‘The perfect time to think big’
By Alex Branch
Rachel Miller’s transformation from physician assistant to CEO of her own Forth Worth startup company began as most entrepreneurial ideas do — she saw a problem to fix.
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The 2007 UNT Health Science Center graduate had grown tired of hearing clinicians implore patients to take control of their health without providing intelligible health information or individualized plans to improve their wellness.
So Bloodscore was born.
That’s the personal wellness monitoring platform that Miller launched in January to deliver easy-to-understand blood-test results and wellness plans to patients on private digital dashboards. Patients perform dry blood spot collections at home and mail them to laboratories for testing.
“This is not rocket science – this is basic information we all should know and understand about our health,” Miller said. “But so often this information is delivered on confusing reports or people avoid blood draws altogether because making appointments and going to the lab is a hassle.”
“I started Bloodscore to remove that confusion and hassle.”
Miller’s ingenuity embodies the spirit of an ambitious campaign underway at UNTHSC to invest in entrepreneurshipand to develop an innovative mindset for its students, faculty and staff. This effort reaches beyond campus and into Fort Worth’s growing startup and entrepreneurial community where ideas form.
As the premier medical research institution in Fort Worth, UNTHSC is a natural leader for conversations between innovators, investors and thought leaders.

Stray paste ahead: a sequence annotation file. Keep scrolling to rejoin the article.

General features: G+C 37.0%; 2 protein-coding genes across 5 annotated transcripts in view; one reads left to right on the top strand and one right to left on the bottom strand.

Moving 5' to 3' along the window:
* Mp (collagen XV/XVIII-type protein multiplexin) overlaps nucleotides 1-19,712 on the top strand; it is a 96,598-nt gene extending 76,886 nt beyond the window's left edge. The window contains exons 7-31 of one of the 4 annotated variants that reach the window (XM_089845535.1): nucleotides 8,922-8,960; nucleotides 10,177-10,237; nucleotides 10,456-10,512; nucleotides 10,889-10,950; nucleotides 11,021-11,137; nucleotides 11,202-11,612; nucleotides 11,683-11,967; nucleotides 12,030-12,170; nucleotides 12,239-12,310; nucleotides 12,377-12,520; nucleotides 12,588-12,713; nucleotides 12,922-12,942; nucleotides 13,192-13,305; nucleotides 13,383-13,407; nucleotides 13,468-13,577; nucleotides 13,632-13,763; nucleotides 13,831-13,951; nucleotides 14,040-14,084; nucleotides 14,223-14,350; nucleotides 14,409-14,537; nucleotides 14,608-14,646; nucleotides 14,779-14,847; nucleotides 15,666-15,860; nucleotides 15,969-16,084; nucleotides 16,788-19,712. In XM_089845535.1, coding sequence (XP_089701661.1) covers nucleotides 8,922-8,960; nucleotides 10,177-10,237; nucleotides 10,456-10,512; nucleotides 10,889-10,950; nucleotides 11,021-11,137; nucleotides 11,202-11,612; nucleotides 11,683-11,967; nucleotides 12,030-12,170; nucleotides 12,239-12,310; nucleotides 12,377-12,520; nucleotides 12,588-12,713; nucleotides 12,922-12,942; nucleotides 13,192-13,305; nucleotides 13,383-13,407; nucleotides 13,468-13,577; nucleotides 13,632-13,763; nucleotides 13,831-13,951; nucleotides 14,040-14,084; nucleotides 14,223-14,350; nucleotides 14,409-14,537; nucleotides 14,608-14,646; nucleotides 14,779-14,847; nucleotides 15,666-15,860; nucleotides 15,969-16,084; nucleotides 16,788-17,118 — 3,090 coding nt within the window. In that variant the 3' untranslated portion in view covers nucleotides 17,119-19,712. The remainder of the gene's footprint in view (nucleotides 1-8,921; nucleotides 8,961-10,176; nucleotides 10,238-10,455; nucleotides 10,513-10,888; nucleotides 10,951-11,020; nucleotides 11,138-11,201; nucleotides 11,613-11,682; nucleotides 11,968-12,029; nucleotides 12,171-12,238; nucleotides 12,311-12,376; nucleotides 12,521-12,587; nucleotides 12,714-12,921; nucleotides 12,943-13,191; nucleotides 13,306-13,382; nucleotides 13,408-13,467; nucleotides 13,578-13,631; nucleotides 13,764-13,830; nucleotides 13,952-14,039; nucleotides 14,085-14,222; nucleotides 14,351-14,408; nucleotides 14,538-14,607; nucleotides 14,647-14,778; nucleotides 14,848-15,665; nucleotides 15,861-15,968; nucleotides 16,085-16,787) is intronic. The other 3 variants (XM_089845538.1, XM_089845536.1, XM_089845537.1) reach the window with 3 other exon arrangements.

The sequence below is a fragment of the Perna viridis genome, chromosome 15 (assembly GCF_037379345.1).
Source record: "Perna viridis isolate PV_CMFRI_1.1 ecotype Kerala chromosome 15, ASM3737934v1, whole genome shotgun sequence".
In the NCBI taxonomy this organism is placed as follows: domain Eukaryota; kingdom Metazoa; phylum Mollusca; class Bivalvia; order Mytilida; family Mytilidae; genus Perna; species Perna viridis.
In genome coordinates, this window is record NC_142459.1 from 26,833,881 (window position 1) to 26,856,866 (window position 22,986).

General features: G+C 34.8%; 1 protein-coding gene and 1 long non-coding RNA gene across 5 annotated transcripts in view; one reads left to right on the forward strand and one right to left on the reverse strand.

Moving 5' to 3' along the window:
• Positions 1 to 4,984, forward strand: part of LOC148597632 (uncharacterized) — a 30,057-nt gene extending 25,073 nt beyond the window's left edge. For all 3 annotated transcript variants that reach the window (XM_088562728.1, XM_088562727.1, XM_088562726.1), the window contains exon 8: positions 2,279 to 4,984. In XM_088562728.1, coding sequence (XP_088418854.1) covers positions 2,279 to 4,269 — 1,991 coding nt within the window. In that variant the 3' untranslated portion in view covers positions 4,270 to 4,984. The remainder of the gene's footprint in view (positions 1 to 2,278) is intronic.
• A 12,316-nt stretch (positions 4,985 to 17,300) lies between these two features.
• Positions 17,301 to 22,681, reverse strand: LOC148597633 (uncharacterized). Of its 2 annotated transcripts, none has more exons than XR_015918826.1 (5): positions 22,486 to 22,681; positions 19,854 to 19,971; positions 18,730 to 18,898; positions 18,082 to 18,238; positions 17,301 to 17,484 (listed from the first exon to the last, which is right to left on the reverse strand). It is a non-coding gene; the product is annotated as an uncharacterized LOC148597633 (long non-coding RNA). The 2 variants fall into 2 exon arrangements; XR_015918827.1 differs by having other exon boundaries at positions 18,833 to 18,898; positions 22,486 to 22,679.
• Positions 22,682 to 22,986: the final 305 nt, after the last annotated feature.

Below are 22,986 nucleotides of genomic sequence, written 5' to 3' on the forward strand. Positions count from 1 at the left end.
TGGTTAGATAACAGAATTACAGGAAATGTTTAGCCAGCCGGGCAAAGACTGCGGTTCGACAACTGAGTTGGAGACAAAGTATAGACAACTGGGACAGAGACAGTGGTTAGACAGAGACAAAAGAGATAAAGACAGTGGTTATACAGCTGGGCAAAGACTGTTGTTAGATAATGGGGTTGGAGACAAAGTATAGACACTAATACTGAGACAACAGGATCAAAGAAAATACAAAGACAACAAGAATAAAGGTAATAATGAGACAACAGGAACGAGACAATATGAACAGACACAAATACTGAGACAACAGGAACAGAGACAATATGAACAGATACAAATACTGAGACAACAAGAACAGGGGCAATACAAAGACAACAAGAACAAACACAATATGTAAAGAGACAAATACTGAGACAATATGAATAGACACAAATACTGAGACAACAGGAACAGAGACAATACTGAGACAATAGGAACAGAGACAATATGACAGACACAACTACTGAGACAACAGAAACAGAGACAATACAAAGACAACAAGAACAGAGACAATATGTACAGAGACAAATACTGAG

“We do not want to invent things in the laboratory just for the sake of inventing them,” said Cameron Cushman, UNTHSC Director of Innovation Ecosystems. “We want to translate those things into ground-breaking treatments that cure disease, make people healthier and improve the human condition.”
Primed for disruption
Miller shared her startup journey with UNTHSC students in a GSBS special-topics course that met in the state-of-the-art Interdisciplinary Research and Education Building on Camp Bowie Boulevard.
The course was the university’s first to focus on entrepreneurship, a subject not typically included in medical education programs.
“Health care is primed for huge change and disruption,” Miller said. “Successful entrepreneurs often say they solved a problem for the customer — and we both know how many problems patients encounter in health care.
“I love that the Health Science Center is thinking innovatively. Look at the amazing new infrastructure and the entrepreneurship course for clinician students and scientists—none of this was here 15 years ago.”
After practicing as a physician assistant in New York, Miller worked for Doctors in Training, a Fort Worth medical education company, during its startup years and later as a management consultant for Deloitte Consulting, LLP.
After a personal health scare nearly a decade ago, Miller began monitoring her own blood biomarkers to make sure her health was on track.
“But it was expensive, time-consuming, and literally painful going to lab every few months,” Miller said. “I knew there had to be a better way. Once I found it, I wanted to bring the solution to other people.”
Students enrolled in the entrepreneurship class were from different schools, programs and labs on campus. Last summer, UNTHSC hired Lin Nelson from the Texas Christian University Neeley School of Business to incorporate the development of an entrepreneurial mindset into each school’s curriculum and increase student engagement in innovation.
“As a rising scientist, I have to learn how to pitch my ideas to get funding,” said Amanda Roberts, a Pharmacology and Neuroscience PhD student “That’s hard to do if you don’t understand business, which is why this class is such a great opportunity.”